Time is ticking and Indian pharmaceutical units dependent on crucial raw materials from China - active pharmaceutical ingredients and key starting materials to make medicines in India - are waiting and watching developments unfold this month. The industry expected things in China to return back to normal by mid-February at the conclusion of the extended Chinese New Year holidays. However, it seems far from business as usual.
According to a senior member of the Bulk Drug Manufacturers Association, if raw material supplies from China remain disrupted beyond March then it would have an impact on production of the active pharmaceutical ingredients made using key starting materials and drug intermediates from China. This will, in turn, affect the production of final formulated products - the tablets and capsules that people consume.
It is not as if there is a complete standstill in imports from China. Officials from Indian pharmaceutical companies say manufacturing and shipping have resumed in parts of China away from the epicenter of coronavirus outbreak in Wuhan. There is, however, no clarity on the extent to which production has resumed and shipments commenced. For instance, a senior official of a leading company estimates that around 30 per cent of usual pharmaceutical production appears to have started in China, and 25 per cent of shipments have resumed.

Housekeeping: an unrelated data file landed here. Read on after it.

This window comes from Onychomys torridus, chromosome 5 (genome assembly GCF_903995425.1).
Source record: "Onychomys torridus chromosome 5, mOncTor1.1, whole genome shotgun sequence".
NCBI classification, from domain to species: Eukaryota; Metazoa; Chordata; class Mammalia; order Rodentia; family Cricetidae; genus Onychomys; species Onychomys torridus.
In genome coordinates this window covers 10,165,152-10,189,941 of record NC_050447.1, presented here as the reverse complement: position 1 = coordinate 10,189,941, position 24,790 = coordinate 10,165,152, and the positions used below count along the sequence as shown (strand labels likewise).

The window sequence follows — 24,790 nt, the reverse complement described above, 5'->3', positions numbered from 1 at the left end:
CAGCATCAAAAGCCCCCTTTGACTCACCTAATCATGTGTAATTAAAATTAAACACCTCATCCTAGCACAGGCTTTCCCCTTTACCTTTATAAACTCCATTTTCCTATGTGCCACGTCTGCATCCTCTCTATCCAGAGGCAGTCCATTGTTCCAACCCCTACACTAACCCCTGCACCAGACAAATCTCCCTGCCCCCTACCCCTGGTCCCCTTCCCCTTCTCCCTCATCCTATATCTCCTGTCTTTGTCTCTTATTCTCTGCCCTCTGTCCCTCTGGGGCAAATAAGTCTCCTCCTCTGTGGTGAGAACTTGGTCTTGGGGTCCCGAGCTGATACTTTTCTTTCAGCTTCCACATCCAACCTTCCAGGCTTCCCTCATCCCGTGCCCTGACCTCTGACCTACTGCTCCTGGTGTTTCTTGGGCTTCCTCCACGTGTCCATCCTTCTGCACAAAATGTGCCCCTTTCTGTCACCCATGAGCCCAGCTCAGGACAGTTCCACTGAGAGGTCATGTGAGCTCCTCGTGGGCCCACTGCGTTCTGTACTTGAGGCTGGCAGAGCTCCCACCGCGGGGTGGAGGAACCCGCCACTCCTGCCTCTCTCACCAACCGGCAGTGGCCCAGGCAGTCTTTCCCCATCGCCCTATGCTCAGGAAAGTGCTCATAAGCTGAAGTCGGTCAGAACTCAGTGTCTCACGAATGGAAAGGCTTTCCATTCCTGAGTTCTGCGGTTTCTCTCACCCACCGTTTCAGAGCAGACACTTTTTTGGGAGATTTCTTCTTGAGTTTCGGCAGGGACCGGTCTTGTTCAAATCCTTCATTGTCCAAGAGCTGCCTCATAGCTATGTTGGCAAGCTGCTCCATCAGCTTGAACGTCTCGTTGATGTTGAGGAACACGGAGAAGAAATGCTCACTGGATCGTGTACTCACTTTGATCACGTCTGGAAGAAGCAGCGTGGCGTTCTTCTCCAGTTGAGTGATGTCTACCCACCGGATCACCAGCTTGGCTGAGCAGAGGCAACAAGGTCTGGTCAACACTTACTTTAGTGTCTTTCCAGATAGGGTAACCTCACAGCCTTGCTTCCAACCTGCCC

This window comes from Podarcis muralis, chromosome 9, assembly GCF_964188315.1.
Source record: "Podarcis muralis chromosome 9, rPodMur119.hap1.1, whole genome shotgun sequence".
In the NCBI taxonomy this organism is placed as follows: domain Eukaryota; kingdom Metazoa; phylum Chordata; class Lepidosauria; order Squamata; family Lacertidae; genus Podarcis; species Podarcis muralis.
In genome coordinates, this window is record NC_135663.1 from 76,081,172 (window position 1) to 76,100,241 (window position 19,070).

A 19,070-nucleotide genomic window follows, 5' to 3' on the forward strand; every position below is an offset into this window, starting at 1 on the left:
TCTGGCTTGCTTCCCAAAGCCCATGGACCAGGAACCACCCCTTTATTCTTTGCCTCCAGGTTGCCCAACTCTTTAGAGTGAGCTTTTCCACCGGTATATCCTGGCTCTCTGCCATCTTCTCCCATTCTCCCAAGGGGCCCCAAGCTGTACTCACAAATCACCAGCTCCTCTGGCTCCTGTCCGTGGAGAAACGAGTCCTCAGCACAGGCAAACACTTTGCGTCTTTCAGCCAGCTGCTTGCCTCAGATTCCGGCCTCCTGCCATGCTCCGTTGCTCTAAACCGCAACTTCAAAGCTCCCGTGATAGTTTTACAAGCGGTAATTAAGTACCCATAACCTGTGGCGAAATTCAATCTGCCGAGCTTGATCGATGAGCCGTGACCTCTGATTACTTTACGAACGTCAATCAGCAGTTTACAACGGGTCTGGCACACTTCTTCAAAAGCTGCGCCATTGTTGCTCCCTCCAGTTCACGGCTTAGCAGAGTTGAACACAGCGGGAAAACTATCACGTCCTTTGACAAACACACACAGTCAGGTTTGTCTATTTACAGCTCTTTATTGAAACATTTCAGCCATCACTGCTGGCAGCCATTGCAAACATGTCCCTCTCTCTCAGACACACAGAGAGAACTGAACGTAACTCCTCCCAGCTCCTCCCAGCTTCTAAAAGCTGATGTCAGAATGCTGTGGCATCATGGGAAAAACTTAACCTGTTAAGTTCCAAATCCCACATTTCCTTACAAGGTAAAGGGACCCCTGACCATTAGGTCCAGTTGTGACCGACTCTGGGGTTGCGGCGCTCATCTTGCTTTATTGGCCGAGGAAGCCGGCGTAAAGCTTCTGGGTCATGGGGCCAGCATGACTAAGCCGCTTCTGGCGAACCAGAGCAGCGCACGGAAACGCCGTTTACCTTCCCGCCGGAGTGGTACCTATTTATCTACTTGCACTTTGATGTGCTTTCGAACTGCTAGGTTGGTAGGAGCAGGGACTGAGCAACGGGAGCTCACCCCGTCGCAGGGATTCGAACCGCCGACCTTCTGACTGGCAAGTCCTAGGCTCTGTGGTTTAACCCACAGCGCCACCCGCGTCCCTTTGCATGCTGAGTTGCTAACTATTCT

"Most API (Active Pharmaceutical Ingredient) manufacturers in China are not working at full capacity, but are working partially, and shipments are coming in. Ports and airlines are functional now. Our own supply chain is working fine but not at full scale. We have some stock that we always maintain, which came in handy during this emergency. Whatever vendors have already manufactured, we have requested them to ship. That is also coming in bits and pieces now, and the contact of an agent that government offered is also available for us. We will work in a multi-pronged approach," said Cipla Global CFO Kedar Upadhye.
"As of now there is no problem in terms of API inventory, but in a month or month and a half, if the plants in China don't operate at full capacity, then there might be an issue. But as of now, we are okay," he further added.
There are however no easy solutions. "In the near or medium term, there is no substitute to China because their capacities are massive. In India, if you want to replicate that, the land required, the reactors that you have to put in, technology, labour arbitrage, there are multiple things here. One can't just shift the manufacturing to India from China. Also, when one files a dossier with the regulator, it has the API source as China, and changing the source would require the company to make changes to the dossier," said Upadhye.
Most, however, echo one point raised by him about the long-term solution to the problem, which centres around mitigating the supply security risks by diversifying sourcing either from within India or from locations outside China.
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